Loading a Boiler (1896)
One of the very first films made by Auguste and Louis Lumière, this movie takes advantage of their industrial background to depict an activity that was striking but also typical of the late-nineteenth century. It seems perhaps that the Lumière brothers were still learning some of the basics of film “grammar” as they made this.
The single-shot film depicts a huge industrial boiler suspended by ropes over the deck of a ship, evidently having been lowered onto a huge trolley or wheeled cart on a track. A ladder is propped up against it facing us, and three men climb down the ladder while others seem to check the lines and hold it steady. The ladder is removed and hauled away, and the men mill around, possibly being instructed to keep moving until the film runs out.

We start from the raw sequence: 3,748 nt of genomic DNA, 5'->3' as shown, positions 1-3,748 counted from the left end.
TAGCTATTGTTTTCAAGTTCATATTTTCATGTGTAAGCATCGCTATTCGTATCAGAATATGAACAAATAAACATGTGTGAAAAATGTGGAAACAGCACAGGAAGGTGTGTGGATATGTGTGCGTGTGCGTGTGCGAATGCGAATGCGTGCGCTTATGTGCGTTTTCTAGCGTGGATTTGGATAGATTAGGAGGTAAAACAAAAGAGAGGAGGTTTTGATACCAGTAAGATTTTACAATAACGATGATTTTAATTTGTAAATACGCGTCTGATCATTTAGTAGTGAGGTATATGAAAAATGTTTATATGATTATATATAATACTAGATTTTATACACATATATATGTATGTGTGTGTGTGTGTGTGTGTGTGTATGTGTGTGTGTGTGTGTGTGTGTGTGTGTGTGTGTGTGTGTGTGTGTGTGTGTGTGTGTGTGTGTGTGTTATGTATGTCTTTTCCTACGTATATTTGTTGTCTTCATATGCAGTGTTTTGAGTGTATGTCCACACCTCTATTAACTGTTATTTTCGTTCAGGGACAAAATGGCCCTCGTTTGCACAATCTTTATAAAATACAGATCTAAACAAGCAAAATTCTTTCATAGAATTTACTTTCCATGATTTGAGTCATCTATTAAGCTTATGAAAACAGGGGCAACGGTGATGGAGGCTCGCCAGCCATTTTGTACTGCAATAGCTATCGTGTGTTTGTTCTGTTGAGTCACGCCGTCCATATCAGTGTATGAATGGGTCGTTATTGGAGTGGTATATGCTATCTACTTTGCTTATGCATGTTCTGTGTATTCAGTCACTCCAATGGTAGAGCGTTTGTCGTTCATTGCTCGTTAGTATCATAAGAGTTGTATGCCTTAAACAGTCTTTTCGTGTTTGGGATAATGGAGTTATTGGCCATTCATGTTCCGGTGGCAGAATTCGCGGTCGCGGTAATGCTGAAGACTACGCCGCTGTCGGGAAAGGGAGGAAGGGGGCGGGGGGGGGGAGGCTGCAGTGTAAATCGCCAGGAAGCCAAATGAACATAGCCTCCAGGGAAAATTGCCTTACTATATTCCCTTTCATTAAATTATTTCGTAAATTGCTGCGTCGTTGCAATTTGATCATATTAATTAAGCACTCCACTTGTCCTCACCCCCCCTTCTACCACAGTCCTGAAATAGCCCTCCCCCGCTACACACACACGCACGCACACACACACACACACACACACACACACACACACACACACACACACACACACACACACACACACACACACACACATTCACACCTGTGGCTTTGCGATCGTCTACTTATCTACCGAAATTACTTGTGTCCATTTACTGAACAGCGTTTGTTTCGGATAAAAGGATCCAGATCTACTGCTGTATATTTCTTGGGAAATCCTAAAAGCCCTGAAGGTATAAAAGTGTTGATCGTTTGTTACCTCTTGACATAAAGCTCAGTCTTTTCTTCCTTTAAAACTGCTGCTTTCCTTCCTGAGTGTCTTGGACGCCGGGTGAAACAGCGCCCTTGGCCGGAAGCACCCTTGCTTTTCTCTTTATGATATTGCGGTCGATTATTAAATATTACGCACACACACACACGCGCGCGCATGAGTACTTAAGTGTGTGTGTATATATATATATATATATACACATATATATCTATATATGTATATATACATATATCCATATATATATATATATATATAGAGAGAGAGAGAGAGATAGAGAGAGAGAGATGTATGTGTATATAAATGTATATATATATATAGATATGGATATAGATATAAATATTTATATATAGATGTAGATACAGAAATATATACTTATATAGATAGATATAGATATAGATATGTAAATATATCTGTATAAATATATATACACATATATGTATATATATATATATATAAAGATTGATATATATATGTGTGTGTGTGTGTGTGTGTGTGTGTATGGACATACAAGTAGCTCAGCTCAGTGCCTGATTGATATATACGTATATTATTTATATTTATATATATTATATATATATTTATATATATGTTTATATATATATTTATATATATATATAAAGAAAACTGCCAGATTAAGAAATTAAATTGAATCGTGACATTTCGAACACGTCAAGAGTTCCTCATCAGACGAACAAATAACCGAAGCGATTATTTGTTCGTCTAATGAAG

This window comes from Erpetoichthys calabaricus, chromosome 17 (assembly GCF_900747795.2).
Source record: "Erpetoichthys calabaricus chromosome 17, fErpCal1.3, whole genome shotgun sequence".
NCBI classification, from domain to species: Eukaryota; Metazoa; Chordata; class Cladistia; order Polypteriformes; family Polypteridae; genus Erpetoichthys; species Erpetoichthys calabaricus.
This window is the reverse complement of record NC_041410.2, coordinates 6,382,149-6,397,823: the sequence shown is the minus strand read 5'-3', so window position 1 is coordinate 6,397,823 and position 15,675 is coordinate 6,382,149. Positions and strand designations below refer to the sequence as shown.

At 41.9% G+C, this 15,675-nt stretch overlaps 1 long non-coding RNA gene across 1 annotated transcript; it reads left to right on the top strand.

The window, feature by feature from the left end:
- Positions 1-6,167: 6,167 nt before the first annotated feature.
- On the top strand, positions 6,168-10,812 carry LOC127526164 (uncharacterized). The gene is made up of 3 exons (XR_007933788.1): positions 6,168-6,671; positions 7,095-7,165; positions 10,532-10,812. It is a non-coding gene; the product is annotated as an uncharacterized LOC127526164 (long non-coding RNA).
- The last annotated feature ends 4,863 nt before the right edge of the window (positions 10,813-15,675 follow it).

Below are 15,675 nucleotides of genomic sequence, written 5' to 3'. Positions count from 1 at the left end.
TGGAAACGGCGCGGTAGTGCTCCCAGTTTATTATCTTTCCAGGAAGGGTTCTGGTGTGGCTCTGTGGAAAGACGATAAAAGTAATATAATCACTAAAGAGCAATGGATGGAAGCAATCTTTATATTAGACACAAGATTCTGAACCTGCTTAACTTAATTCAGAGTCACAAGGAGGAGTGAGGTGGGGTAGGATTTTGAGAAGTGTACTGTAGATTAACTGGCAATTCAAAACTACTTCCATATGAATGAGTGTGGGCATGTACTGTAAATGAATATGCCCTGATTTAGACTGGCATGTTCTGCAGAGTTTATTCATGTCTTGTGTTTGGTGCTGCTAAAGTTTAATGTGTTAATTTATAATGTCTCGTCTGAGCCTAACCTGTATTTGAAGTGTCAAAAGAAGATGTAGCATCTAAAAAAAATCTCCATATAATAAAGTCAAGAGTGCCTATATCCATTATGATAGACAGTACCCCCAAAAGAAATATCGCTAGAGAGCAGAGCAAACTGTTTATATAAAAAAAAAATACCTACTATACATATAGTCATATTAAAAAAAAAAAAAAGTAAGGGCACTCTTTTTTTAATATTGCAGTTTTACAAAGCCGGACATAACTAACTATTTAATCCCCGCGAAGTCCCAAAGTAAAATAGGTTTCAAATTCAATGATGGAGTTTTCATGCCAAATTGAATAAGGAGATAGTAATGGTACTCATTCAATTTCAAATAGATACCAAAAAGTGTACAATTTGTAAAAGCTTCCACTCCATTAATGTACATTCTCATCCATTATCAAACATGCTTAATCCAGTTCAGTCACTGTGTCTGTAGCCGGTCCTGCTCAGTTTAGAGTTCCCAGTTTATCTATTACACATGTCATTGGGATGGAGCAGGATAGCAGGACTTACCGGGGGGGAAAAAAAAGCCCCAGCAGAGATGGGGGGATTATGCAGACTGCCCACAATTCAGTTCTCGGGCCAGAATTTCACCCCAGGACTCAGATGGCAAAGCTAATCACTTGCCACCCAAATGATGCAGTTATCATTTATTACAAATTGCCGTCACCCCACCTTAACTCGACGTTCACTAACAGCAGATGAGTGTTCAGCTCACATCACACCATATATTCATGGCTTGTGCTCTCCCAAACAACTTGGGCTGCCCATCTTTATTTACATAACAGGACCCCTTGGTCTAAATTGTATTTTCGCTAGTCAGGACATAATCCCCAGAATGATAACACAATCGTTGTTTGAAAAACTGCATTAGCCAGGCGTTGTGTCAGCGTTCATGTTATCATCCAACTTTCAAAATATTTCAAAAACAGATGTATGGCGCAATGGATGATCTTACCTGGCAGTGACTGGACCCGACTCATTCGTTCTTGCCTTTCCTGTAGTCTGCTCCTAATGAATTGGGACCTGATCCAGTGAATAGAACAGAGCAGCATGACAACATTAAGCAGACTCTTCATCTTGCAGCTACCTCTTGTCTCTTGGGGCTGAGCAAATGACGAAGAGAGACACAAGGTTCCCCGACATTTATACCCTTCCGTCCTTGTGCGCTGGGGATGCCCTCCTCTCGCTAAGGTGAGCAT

One gets the impression that Lumière (whichever one it was running the camera) started this shot a bit too late to get the real drama of this huge thing being swung over the deck of the boat, and tried to make up for it by having the men “look busy” after the fact. It’s also possible that, since tracking shots and pans hadn’t yet been invented, they couldn’t think of a good way to film that, and settled for this. The English title was a bit deceptive to me; I had assumed that someone would be loading coal into a boiler, not that they were loading the boiler itself onto a ship, though that is literally what “loading a boiler” means.
Director: Auguste and/or Louis Lumière
Camera: Auguste or Louis Lumière
Run Time: 50 secs
You can watch it for free: here.